Cutting Loss



By TAN Kee Wee
(MediaCorp 938LIVE’s Money Talks, Friday, 12 October 2012, 7.55 am, and Saturday, 13 October 8.35 am)

When our investments go wrong, one solution is to cut loss. Instinctively, we carry this cut-loss solution into other aspects of our lives.

Currently, there is a heart-breaking drama happening in New York. It involves a 28-year old Korean American woman by the name of Ms Grace LEE Sung-Eun.

A year ago, she was a Manager for Bank of America in New York. She was training for the famous New York marathon and had everything going for her.

Then doctors told her that she had brain cancer. Last month, while undergoing treatment, a seizure left her paralysed from the neck down. Today, Ms Lee communicates mainly by blinking her eyes.

However, Ms Lee is still conscious. A fortnight ago, she told doctors to remove the ventilator keeping her alive. Two court rulings supported her decision. Essentially, Ms Lee chose the cut-loss solution.

Then things became complicated. Her family members were against her wish to die for religious reason. They rallied support to stop doctors from switching off the ventilator.

Legally speaking, Ms Lee has the upper hand. Last Saturday, in the middle of the faceoff, Ms Lee suddenly changed her mind and now wants to remain on life support. We may never know what changed Ms Lee’s mind.

In cases like this, there are many other considerations. Let’s focus on two others. The first one is the quality of life. For the patient, being bed-ridden is torture. So the patient wants to go. For the loved ones, death is painful so they refuse to let the patient go.

The second consideration is financial. It can be costly to keep a patient on life support. For the patient, he or she might not want to impose this financial burden on others. For the loved ones, it is not easy to withhold measures just to save money.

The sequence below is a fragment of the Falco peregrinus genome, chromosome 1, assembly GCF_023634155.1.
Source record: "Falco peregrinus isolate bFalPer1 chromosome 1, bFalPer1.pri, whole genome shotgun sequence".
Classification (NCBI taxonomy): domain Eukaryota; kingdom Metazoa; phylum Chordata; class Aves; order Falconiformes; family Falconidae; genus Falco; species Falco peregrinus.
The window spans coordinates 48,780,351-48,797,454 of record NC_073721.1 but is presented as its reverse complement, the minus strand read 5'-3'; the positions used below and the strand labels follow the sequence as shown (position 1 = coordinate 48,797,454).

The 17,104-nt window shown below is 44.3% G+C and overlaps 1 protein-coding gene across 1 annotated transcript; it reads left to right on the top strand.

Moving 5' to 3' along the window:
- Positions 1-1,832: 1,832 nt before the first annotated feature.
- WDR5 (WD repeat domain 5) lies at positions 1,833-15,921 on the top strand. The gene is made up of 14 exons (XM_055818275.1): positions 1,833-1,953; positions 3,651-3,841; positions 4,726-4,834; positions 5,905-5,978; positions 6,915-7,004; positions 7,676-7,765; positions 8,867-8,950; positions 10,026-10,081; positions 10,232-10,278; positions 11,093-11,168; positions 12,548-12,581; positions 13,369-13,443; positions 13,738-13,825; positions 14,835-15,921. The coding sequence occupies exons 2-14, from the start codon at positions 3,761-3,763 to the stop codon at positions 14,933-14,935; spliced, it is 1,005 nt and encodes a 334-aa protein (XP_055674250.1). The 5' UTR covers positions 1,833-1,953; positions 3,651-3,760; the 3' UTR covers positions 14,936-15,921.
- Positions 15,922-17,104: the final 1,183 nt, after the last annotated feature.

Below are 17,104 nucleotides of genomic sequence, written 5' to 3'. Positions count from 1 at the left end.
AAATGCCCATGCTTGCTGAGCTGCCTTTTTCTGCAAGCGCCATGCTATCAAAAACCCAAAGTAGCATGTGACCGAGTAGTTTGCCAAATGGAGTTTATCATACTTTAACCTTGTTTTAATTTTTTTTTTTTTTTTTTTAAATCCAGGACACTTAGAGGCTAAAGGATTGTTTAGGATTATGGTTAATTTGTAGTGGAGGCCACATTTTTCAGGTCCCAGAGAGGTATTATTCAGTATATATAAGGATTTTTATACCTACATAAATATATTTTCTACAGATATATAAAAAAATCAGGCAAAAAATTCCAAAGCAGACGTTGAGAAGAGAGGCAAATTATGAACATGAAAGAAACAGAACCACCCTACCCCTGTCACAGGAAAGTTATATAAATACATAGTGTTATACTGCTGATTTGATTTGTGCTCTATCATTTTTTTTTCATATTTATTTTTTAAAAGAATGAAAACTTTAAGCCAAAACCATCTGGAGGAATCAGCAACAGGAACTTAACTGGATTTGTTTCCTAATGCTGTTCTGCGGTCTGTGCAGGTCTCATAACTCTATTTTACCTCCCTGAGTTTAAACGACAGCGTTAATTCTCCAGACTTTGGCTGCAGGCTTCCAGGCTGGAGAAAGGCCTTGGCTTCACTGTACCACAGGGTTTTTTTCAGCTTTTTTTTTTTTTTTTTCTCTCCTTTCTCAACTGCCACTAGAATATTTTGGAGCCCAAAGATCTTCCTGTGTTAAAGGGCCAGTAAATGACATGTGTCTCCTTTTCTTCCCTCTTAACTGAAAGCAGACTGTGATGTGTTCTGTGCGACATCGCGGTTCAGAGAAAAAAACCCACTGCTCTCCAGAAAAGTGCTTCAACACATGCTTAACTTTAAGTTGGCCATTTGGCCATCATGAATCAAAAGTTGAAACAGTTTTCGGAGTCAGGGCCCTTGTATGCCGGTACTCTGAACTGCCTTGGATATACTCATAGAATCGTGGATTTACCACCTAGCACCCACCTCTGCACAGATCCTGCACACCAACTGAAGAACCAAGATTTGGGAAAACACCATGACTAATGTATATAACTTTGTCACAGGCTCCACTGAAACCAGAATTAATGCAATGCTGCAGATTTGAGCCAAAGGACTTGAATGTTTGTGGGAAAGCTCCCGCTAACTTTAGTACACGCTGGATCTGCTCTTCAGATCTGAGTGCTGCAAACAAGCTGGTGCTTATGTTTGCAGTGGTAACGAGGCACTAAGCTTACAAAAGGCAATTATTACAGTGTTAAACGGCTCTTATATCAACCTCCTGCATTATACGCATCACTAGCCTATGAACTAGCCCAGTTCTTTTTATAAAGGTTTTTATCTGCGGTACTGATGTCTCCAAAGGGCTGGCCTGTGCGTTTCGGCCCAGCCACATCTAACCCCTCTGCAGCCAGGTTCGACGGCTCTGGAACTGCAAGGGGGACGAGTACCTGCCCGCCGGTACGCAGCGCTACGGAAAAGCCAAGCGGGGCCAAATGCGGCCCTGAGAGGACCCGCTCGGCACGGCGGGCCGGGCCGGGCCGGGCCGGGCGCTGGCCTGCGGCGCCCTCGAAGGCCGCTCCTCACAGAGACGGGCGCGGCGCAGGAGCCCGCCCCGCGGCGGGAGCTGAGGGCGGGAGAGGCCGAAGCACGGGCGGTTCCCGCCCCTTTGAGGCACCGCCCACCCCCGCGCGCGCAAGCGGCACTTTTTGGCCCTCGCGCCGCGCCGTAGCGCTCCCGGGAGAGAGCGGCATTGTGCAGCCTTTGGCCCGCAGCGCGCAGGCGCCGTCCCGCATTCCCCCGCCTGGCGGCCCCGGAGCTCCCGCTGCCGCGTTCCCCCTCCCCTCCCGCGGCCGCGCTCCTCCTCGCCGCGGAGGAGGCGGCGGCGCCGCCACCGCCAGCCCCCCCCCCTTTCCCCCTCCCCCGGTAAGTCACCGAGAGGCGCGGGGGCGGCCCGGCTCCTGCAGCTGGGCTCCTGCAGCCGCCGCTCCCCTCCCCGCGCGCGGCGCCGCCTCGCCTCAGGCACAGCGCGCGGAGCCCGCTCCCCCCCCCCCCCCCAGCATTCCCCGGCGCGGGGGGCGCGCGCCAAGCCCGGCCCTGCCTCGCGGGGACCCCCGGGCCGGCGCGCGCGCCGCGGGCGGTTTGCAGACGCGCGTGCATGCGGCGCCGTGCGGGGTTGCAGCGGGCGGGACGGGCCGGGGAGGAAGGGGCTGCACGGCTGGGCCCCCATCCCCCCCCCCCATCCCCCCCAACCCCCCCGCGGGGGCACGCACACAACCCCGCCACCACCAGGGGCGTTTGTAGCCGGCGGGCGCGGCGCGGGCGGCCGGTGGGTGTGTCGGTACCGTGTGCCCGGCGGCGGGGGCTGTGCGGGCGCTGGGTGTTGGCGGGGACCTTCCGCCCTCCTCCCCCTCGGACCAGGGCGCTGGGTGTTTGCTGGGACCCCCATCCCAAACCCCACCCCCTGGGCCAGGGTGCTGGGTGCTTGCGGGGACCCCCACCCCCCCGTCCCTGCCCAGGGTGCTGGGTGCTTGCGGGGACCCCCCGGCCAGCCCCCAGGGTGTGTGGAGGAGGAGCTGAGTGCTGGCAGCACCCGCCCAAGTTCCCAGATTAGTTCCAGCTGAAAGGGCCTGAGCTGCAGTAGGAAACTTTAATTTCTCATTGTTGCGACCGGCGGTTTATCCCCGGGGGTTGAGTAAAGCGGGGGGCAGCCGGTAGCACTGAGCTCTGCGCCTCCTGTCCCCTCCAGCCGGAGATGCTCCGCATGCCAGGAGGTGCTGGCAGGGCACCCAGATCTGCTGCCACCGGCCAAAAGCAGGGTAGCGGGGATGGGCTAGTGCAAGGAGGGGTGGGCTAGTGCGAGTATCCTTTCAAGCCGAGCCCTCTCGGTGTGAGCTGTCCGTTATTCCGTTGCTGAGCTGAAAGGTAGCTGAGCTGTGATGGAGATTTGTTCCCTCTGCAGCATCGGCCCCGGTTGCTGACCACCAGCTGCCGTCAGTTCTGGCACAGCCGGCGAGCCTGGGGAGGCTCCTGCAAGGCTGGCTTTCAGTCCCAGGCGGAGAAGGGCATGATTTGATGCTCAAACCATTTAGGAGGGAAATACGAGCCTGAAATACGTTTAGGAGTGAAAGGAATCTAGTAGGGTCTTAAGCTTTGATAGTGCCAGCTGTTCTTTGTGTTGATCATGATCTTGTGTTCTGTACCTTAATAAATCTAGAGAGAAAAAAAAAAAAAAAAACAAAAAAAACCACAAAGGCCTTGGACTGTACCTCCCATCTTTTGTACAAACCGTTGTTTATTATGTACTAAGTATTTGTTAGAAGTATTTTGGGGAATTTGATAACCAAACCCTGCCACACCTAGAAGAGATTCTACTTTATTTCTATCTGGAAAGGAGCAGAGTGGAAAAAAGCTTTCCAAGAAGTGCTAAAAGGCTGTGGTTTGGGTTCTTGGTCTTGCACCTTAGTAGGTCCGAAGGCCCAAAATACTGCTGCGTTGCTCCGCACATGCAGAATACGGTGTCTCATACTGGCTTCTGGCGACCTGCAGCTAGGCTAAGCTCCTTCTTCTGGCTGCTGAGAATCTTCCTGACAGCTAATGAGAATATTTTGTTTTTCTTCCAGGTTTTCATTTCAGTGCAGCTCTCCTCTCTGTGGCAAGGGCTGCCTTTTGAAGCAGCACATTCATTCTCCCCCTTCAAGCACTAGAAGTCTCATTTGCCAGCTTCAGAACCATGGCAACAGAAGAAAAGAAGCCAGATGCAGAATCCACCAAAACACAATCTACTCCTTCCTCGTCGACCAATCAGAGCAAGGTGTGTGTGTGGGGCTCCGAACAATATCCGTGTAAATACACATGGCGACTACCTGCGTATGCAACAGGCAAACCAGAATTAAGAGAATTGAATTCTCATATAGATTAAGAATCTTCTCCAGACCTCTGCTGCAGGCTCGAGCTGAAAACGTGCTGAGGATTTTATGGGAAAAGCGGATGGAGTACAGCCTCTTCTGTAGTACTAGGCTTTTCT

So we have a typical case whereby what the patient desires goes against what the loved ones desire. It is more complicated when the patient is unconscious. Many of us could face this situation one day.

One way to lessen the complications is to prepare an Advanced Medical Directive, or AMD, when we are conscious. This gives clear instructions on how we want our final days to be when we are unconscious. This takes care of the first consideration of what kind of life a patient wants.

It also helps to sort out the second consideration of money. If the AMD favors life support, the bills could soar. It costs at least $1,000 a day in ICU in Singapore hospitals. But if the AMD does not favor life support, the costs are lower.

This is when hospice and palliative care units step in. They are specialized medical units that take care of patients in their last days. Usually, most patients require just regular home visits from a specialist doctor. This service is usually free.

Some patients require 24/7 care in hospice wards. This would cost $300 a day. But most patients don’t pay anyway because of donations and government assistance.

Hospice care isn’t just about saving money. The underlying aim is to improve the quality of the patients’ last days. Basically, hospice care can address our two considerations.

Many say that adopting a cut-loss solution makes us better investors. Likewise, many say that if we are prepared for our last days, we will live better lives.

This Saturday is World Hospice and Palliative Care Day. Perhaps we could review the cut-loss solution for our own lives.